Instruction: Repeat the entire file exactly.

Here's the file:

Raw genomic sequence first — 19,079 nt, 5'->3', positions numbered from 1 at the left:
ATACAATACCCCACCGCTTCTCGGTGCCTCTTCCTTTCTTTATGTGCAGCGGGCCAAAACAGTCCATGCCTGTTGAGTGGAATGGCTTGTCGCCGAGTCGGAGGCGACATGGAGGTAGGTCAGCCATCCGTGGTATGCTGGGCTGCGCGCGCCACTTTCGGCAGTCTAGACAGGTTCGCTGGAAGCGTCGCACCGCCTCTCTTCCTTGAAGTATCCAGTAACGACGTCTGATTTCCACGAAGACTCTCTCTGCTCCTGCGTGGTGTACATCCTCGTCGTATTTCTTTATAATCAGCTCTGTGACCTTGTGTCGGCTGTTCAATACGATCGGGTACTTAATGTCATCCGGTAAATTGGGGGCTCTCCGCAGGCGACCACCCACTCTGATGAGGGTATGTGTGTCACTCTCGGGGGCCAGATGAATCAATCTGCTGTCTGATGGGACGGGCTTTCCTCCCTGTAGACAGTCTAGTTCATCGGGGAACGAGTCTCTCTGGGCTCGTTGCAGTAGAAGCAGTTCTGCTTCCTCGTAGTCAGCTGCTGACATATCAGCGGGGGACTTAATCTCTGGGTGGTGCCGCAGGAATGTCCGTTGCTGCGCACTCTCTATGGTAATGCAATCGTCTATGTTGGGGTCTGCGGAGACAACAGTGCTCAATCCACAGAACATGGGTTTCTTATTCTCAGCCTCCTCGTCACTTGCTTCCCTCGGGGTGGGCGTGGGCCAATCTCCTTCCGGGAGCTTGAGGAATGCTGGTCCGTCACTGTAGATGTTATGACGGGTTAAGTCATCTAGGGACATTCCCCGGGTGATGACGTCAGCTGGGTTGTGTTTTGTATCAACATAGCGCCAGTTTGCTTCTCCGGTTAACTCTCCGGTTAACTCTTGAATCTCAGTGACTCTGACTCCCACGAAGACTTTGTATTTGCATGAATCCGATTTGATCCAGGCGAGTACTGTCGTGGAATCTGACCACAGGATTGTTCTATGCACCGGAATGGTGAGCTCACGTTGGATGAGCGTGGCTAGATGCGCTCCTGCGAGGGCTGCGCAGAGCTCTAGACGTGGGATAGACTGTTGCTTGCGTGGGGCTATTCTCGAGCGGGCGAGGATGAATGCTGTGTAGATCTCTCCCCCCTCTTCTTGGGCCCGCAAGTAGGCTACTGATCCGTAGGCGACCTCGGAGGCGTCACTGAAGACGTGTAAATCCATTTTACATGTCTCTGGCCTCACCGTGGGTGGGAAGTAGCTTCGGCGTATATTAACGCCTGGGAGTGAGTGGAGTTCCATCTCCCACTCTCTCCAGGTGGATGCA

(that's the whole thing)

Raw genomic sequence first — 19,079 nt, 5'->3', positions numbered from 1 at the left:
ATACAATACCCCACCGCTTCTCGGTGCCTCTTCCTTTCTTTATGTGCAGCGGGCCAAAACAGTCCATGCCTGTTGAGTGGAATGGCTTGTCGCCGAGTCGGAGGCGACATGGAGGTAGGTCAGCCATCCGTGGTATGCTGGGCTGCGCGCGCCACTTTCGGCAGTCTAGACAGGTTCGCTGGAAGCGTCGCACCGCCTCTCTTCCTTGAAGTATCCAGTAACGACGTCTGATTTCCACGAAGACTCTCTCTGCTCCTGCGTGGTGTACATCCTCGTCGTATTTCTTTATAATCAGCTCTGTGACCTTGTGTCGGCTGTTCAATACGATCGGGTACTTAATGTCATCCGGTAAATTGGGGGCTCTCCGCAGGCGACCACCCACTCTGATGAGGGTATGTGTGTCACTCTCGGGGGCCAGATGAATCAATCTGCTGTCTGATGGGACGGGCTTTCCTCCCTGTAGACAGTCTAGTTCATCGGGGAACGAGTCTCTCTGGGCTCGTTGCAGTAGAAGCAGTTCTGCTTCCTCGTAGTCAGCTGCTGACATATCAGCGGGGGACTTAATCTCTGGGTGGTGCCGCAGGAATGTCCGTTGCTGCGCACTCTCTATGGTAATGCAATCGTCTATGTTGGGGTCTGCGGAGACAACAGTGCTCAATCCACAGAACATGGGTTTCTTATTCTCAGCCTCCTCGTCACTTGCTTCCCTCGGGGTGGGCGTGGGCCAATCTCCTTCCGGGAGCTTGAGGAATGCTGGTCCGTCACTGTAGATGTTATGACGGGTTAAGTCATCTAGGGACATTCCCCGGGTGATGACGTCAGCTGGGTTGTGTTTTGTATCAACATAGCGCCAGTTTGCTTCTCCGGTTAACTCTCCGGTTAACTCTTGAATCTCAGTGACTCTGACTCCCACGAAGACTTTGTATTTGCATGAATCCGATTTGATCCAGGCGAGTACTGTCGTGGAATCTGACCACAGGATTGTTCTATGCACCGGAATGGTGAGCTCACGTTGGATGAGCGTGGCTAGATGCGCTCCTGCGAGGGCTGCGCAGAGCTCTAGACGTGGGATAGACTGTTGCTTGCGTGGGGCTATTCTCGAGCGGGCGAGGATGAATGCTGTGTAGATCTCTCCCCCCTCTTCTTGGGCCCGCAAGTAGGCTACTGATCCGTAGGCGACCTCGGAGGCGTCACTGAAGACGTGTAAATCCATTTTACATGTCTCTGGCCTCACCGTGGGTGGGAAGTAGCTTCGGCGTATATTAACGCCTGGGAGTGAGTGGAGTTCCATCTCCCACTCTCTCCAGGTGGATGCA